My company is building a national backbone network, leveraging leased lines and dark fiber from Tier 1/2/3 providers. What we've found is that when we buy IP in the major markets, our traffic does not flow deterministically with AS-Path as the metric. This is because most of the major providers give their customers one local preference value, and their peers another, in an effort to ensure SLAs are met by keeping customer traffic on-net for as long as possible. There are varying values assigned, and some vendors don't offer community values to neutralize this effect.
I'm wondering if anyone has dealt with this in the past, or if it would be possible to have some sort of agreement on local preference manipulation. Something similar to the below:
1. All vendors must offer at least 5 community values for local preference. This is to allow for customer-based multivendor traffic engineering.
2. All vendors must offer a local preference community value greater than their best default metric.
3. All vendors must offer a local preference community value lesser than their worst default metric.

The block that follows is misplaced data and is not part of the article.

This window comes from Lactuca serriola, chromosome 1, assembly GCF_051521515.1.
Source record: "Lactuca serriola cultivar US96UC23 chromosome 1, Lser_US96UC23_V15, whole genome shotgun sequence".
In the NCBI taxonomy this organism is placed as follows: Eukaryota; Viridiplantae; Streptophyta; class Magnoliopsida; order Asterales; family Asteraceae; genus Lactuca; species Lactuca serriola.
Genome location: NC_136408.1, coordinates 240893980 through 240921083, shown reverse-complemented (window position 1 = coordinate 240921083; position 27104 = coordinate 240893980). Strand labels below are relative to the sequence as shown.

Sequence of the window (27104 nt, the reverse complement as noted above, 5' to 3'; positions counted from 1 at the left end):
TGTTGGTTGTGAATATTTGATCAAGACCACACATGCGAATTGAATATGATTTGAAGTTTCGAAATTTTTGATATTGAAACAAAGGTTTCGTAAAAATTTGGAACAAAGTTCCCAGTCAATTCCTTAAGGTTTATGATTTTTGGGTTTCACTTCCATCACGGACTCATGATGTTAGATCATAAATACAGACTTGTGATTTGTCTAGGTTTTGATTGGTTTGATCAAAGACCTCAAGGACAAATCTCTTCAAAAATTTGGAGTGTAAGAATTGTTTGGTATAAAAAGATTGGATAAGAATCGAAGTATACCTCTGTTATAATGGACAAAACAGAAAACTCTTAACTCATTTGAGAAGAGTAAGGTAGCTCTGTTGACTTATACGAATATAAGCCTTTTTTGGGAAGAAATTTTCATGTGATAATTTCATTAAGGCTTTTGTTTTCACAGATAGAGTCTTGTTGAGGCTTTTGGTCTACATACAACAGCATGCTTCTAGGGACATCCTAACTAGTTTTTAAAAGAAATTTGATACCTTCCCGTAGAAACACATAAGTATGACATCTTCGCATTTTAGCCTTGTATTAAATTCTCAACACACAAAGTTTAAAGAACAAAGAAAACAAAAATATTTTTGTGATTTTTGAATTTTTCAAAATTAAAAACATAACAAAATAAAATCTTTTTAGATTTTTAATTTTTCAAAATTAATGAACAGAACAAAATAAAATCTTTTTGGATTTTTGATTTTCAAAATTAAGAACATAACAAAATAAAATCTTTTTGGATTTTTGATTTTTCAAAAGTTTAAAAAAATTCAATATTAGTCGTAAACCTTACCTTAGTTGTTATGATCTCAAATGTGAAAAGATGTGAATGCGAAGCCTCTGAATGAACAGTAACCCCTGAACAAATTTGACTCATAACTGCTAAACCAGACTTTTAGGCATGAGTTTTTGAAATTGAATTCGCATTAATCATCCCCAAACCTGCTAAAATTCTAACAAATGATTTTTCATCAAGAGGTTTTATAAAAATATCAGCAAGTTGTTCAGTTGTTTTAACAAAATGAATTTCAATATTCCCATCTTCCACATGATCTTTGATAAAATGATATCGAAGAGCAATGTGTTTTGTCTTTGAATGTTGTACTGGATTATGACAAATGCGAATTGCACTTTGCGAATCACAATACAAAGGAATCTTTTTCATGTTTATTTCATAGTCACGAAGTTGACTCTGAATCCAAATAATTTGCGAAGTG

4. All vendors should offer a range of community values both above and below local preference 100.
5. All vendors should make an effort to standardize the values/value ranges offered with other vendors.
6. All vendors should offer a local preference matrix to their customers, listing the changes made to a specific AS (e.g. another vendor) to aid the customer in making an intelligent routing decision for load balancing and traffic engineering in a multivendor BGP environment.
It's obviously something that each of us would need to do individually, but I'm wondering if there is any way this could become a de facto standard, or could be a method that the community at large could enforce somehow.
Brian A . Rettke
RHCT, CCDP, CCNP, CCIP
Network Engineer, CableONE Internet Services